During the Restoration (1660-1685 ) there developed a trend for decanting wine. This in turn created a need for labelling and thus metal wine labels were born – and by the 1770s they were commonplace.
The most popular design was to suspend the labels from the neck of the bottle or decanter using a chain, but rings were also used and some labels were fixed to the cork or stopper.
Most early labels were made from sheet silver.
However, the finest ones were fashioned by the process of casting and were heavier and thicker than the simple sheet silver ones.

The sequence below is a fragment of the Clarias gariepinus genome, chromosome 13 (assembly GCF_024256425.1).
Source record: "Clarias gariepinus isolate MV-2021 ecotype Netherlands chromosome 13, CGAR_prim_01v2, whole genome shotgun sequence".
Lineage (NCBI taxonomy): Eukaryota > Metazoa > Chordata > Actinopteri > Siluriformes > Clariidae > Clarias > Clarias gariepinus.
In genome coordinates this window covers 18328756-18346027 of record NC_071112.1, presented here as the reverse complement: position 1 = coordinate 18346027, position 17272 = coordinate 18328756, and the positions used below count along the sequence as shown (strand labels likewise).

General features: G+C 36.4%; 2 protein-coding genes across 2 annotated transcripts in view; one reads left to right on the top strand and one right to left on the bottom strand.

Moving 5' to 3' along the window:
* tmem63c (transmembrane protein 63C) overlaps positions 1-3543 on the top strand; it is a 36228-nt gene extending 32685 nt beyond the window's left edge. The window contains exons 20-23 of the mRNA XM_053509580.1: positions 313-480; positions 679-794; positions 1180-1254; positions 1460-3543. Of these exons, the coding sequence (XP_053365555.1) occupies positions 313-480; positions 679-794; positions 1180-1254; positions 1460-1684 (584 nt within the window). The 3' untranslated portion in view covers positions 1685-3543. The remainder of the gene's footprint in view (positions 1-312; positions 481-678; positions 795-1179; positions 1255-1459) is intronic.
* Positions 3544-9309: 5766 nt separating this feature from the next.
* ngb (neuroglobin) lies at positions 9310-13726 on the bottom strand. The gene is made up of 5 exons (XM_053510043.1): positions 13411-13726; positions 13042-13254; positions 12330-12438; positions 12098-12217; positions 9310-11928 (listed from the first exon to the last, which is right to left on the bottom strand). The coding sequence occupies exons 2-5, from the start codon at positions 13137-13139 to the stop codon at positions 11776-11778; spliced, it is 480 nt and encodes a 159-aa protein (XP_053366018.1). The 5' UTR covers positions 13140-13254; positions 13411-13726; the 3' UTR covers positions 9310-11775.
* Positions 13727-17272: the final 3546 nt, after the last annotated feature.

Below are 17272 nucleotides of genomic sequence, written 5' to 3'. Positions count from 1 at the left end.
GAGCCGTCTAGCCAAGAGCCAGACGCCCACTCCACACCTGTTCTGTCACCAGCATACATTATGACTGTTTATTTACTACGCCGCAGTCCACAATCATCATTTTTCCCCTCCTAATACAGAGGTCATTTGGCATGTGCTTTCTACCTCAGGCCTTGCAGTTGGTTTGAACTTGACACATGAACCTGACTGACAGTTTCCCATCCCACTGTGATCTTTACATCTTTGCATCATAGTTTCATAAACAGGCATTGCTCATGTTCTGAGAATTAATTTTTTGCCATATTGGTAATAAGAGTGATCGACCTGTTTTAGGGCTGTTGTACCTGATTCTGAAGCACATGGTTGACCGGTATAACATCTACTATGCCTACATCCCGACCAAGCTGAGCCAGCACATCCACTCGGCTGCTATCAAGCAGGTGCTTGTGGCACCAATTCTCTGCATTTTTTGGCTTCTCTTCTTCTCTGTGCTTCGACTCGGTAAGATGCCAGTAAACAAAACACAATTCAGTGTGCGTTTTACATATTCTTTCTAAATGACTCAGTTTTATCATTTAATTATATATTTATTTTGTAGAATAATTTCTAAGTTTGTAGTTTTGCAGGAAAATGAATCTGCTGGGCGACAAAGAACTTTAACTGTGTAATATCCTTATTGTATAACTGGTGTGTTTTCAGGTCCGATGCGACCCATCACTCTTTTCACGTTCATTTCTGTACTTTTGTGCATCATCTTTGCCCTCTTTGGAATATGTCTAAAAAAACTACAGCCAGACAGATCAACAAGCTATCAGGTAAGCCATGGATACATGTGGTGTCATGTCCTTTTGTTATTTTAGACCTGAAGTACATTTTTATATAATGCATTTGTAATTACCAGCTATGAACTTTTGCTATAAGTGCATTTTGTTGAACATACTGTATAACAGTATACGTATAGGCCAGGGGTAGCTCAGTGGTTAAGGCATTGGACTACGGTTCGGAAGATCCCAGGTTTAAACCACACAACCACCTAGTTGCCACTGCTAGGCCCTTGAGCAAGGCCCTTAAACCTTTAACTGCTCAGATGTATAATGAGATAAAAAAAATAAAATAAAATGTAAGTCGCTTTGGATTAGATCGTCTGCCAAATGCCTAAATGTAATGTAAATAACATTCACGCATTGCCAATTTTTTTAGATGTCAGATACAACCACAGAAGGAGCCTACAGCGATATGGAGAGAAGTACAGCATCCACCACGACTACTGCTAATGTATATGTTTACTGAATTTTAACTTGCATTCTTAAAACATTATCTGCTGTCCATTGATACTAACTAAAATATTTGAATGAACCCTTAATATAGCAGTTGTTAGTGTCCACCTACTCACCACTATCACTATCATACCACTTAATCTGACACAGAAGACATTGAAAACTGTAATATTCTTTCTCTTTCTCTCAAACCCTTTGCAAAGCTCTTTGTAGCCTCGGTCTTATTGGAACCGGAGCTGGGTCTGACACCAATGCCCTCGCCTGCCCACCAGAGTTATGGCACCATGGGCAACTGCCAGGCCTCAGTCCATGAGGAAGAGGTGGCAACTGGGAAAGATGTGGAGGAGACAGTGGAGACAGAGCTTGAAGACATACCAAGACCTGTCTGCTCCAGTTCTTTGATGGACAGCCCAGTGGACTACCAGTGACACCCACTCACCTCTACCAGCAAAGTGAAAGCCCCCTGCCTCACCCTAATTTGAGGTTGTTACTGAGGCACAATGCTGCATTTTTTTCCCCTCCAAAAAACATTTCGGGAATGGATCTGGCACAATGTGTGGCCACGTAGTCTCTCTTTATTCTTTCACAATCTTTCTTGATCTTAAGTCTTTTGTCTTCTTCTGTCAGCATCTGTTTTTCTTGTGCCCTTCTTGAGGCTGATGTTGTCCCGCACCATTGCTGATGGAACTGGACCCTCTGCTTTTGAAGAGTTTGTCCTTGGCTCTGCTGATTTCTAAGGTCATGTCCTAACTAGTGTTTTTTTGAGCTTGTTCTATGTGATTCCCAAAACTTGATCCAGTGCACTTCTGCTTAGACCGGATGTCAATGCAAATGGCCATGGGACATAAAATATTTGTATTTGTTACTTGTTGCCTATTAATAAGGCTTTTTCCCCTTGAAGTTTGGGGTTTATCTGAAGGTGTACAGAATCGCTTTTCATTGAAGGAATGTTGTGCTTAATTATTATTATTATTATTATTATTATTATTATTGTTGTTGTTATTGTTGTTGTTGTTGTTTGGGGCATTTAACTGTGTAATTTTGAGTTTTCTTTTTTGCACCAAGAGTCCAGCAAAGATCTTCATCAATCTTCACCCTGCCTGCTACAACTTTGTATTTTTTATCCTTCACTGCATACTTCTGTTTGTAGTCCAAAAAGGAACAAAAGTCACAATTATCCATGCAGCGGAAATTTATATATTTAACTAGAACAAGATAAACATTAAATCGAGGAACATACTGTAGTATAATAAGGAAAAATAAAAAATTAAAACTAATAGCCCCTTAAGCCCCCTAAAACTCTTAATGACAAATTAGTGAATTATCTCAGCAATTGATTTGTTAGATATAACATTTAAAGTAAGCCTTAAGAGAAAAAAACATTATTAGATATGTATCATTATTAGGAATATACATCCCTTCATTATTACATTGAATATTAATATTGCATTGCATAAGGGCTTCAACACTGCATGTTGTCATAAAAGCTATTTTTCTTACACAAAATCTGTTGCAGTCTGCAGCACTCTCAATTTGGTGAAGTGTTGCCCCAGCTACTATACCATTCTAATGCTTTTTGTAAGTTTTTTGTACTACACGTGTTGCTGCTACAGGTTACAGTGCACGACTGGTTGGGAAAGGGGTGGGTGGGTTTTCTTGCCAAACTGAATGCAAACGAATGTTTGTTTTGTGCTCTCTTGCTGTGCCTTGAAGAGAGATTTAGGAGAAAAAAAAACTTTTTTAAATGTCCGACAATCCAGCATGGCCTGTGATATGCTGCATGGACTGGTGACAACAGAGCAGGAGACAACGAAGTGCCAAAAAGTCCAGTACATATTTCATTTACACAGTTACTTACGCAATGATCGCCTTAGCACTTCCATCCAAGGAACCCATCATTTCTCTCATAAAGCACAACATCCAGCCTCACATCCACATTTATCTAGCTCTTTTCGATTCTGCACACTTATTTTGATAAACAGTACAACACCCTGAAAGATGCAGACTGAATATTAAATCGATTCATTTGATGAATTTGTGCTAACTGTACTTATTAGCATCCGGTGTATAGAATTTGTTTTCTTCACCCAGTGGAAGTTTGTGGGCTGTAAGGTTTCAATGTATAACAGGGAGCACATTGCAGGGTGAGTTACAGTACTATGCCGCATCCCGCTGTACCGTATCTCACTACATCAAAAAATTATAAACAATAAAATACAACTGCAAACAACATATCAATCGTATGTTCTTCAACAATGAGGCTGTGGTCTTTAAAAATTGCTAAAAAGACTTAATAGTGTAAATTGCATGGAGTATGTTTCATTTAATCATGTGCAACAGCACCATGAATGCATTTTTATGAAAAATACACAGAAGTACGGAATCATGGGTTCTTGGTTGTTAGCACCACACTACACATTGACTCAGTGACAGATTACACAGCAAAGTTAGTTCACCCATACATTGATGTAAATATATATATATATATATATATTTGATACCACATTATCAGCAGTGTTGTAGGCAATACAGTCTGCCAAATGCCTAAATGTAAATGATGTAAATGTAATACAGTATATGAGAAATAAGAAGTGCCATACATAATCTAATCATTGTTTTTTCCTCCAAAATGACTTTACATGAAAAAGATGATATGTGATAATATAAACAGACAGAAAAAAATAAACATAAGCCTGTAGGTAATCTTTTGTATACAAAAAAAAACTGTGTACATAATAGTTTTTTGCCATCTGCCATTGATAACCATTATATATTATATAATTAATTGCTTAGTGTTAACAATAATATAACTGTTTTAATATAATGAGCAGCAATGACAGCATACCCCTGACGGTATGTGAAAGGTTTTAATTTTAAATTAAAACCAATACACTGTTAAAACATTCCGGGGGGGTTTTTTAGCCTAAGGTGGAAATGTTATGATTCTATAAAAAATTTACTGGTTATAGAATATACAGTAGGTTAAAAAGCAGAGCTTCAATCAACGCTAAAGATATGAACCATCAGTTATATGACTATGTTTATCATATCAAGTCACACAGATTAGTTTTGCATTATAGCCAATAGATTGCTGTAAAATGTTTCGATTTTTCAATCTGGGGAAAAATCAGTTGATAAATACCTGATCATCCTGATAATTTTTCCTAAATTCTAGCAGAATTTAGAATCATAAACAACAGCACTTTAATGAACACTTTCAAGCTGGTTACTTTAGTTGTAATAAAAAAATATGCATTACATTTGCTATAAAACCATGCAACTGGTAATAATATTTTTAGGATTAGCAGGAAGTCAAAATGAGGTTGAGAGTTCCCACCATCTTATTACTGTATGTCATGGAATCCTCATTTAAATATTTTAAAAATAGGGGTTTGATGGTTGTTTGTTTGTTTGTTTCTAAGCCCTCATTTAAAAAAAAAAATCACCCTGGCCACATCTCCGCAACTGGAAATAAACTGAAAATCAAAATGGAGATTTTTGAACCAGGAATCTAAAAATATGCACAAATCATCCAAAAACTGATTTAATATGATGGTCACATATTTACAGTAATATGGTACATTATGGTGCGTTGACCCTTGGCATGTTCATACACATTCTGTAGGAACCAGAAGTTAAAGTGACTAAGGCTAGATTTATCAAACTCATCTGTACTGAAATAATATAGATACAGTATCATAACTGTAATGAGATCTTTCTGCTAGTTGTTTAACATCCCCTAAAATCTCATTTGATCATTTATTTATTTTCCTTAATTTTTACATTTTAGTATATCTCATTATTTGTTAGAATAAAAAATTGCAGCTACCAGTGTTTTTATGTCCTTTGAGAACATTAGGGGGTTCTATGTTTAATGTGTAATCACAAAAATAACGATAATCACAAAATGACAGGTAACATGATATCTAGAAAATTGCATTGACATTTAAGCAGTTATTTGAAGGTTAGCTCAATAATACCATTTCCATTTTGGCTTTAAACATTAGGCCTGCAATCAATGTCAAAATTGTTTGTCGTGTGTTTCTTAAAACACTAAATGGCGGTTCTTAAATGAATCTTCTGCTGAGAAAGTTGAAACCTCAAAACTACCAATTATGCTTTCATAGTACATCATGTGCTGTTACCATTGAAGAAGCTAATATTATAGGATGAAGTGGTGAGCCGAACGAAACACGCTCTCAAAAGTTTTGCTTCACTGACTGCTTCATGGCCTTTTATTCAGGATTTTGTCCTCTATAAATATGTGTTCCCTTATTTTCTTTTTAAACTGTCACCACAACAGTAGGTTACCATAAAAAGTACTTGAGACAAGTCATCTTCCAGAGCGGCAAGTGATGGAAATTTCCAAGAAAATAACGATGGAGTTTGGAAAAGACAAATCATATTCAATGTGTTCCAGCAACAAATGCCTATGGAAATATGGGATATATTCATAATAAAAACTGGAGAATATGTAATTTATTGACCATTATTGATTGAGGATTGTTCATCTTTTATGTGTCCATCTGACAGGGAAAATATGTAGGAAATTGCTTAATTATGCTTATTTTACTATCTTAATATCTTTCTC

The titles (e.g. Madeira, Port, etc.) were also created in various ways, from simple engravings or piercing to the rarest examples where the title was cast along with the body of the label.
The value of most labels is often contained within the title, with popular beverages like Claret and Sherry being more common and thus less desirable and Champagne and Whiskey fetching more for their rarity.
It can generally be said that the style of the different labels mirrors the prevailing style of the time in which they were produced.
Hence there are more neo-classical examples of urns and scrolls in the second half of the 18th century while the more common and simple designs in oblongs and ovals were produced in vast quantities in the 19th century.
By the middle of the 19th century a new law forced all vintners to stick labels to their bottles before sale and so the fashion for wine labels faded.